Rice University, Department of Computer Science
I believe that multi-robot systems will require a unique theory of computation, distinct from robotics in general, distributed computation, and networked systems, but borrowing ideas from them all.
Physical Data Structures
One of the key components of this new theory is the idea of physical data structures, and a theoretical model of computation that can reason about them. For example, the image sequence and video below shows robots performing a physical bubble sort to arrange themselves in order of ID. In this algorithm, the execution is complete when the robots form a line sorted by their ID. State is stored in the positions of the robots, creating a physical data structure of positions, robot state, and network connectivity. If G is the graph of the communication network, this gives a worst-case running time of O(diam(G)) - the time for a robot to traverse the longest path. For the worst-case configuration, a line in backwards order, the physical running time grows as O(n).
Physical Bubble Sort (23,425 KB avi)
This video clip shows the bubble line physical bubble sort algorithm arranging the swarm into a line.
Because algorithmic progress is inextricably linked to the motion of the robots, traditional models of computation and complexity results for sorting are meaningless. The current state of the execution is stored in the positions of the robots. This physical data structure has "bits" (perhaps robits?) that must be read and stored, and each action incurs some computational cost during execution. Ultimately, we want to understand the configuration complexity: the amount of information stored in a configuration, and the algorithmic cost of reading and writing this information via sensing, communication, and movement.
Robot Speed Ratio
I further explored computational trade-offs with the idea of the robot speed ratio (RSR), a dimensionless metric of robot speed suitable to systems that rely on multi-hop communication. The propagation speed of relayed messages is large, but not infinite, and problems in algorithm execution can arise when the robot speed is a large fraction of the message propagation speed. The message speed is also a limit on robot speed, as any robot moving away from a message source faster than the messages will never receive new information, and cannot execute any algorithm properly. The RSR is the ratio of robot speed to message speed. This definition of speed is platform-independent and captures the relationship between communications usage, robot mobility, and algorithm accuracy, allowing for trade-offs between these quantities at design time. I evaluated eight algorithms that required a correlation between the computational data structures (routing trees and communications broadcasts) and the physical data structure (the poses of the robots). The accuracy of these algorithms decreased as the RSR increased, and most decreased with a similar rate of decay. Further testing on other systems will reveal if this behavior is true in general, if so, the RSR can be used to produce a coarse estimate of algorithm accuracy before execution.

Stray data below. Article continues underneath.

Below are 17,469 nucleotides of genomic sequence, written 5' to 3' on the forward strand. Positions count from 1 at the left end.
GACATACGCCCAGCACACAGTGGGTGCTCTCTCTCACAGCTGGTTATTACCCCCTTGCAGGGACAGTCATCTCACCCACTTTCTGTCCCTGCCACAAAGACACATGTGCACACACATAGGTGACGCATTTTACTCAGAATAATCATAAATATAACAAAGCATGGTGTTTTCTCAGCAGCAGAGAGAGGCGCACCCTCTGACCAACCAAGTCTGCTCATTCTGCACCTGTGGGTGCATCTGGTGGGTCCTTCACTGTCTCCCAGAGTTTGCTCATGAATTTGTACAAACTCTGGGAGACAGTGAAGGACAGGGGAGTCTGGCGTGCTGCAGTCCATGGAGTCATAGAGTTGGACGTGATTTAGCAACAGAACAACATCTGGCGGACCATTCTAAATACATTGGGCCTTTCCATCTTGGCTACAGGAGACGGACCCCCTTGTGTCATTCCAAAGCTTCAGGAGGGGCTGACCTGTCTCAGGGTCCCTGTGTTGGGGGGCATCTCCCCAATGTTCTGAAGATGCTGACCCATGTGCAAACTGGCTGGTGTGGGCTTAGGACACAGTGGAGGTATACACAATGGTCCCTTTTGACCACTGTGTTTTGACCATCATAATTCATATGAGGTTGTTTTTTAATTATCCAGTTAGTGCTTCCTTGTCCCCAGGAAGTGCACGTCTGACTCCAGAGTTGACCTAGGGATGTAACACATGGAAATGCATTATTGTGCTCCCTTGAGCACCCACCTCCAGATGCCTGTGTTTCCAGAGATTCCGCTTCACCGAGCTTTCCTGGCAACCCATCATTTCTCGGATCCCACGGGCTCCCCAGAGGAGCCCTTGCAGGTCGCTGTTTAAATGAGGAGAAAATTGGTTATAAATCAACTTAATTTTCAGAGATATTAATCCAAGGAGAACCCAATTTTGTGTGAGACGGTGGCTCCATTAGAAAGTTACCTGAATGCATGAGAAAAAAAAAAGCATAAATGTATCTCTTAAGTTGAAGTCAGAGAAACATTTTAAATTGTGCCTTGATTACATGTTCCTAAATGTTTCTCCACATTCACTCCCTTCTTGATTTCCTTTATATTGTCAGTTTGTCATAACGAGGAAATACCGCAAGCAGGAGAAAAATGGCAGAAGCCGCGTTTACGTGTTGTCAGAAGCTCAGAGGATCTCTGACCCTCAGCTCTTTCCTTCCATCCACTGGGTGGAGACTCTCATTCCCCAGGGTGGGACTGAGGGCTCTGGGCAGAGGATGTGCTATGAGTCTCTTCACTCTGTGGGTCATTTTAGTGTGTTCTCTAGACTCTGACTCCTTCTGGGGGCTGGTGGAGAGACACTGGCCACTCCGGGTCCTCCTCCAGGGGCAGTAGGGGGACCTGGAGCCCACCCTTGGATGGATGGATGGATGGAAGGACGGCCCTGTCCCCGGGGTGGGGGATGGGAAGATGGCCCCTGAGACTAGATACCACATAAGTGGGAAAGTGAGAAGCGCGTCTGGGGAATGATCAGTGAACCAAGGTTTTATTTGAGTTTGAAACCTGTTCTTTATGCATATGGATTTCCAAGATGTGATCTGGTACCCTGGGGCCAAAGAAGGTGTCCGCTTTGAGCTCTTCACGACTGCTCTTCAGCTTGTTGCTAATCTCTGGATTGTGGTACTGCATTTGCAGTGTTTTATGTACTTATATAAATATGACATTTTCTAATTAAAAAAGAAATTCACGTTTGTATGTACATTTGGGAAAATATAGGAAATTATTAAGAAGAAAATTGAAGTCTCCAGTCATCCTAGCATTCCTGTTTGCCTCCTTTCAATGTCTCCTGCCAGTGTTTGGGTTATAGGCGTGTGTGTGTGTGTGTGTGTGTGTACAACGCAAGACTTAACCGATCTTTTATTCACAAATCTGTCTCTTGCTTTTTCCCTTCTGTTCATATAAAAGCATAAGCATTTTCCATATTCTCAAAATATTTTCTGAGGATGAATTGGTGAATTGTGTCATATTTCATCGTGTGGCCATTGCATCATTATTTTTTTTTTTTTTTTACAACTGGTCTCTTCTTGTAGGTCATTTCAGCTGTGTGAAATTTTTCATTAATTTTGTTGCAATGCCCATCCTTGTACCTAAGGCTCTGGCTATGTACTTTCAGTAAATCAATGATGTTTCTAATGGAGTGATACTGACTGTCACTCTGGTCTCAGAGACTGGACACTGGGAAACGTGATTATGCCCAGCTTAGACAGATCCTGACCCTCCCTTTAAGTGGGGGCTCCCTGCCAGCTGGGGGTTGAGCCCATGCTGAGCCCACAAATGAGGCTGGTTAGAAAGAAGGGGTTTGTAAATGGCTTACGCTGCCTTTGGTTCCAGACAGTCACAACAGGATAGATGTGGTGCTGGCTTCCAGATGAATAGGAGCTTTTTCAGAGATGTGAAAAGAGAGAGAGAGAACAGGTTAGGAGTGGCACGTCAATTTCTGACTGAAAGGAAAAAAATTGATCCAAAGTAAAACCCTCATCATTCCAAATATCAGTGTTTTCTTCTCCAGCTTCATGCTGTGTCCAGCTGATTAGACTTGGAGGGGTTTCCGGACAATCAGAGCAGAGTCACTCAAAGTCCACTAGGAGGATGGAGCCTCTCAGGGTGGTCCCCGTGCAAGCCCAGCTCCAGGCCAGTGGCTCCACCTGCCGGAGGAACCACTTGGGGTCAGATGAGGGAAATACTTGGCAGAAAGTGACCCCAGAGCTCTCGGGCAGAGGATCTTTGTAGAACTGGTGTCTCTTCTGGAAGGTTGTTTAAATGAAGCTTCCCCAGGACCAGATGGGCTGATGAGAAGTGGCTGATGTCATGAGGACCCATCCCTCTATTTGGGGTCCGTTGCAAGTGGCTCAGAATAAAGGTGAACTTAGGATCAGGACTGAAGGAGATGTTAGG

Message Speed (1.81MB mpg)
The video above shows the message speed on the SwarmBot system. It is around 3.6 m/s, which is not fast enough to assume that messages are infinitely faster than robot speed.
The three video clips below show a network-based navigation algorithm at three different RSRs: 0, 0.02, and 0.16.
RSR = 0.00
RSR = 0.02
RSR = 0.16
"Measuring the Accuracy of Distributed Algorithms on Multi-Robot Systems with Dynamic Network Topologies"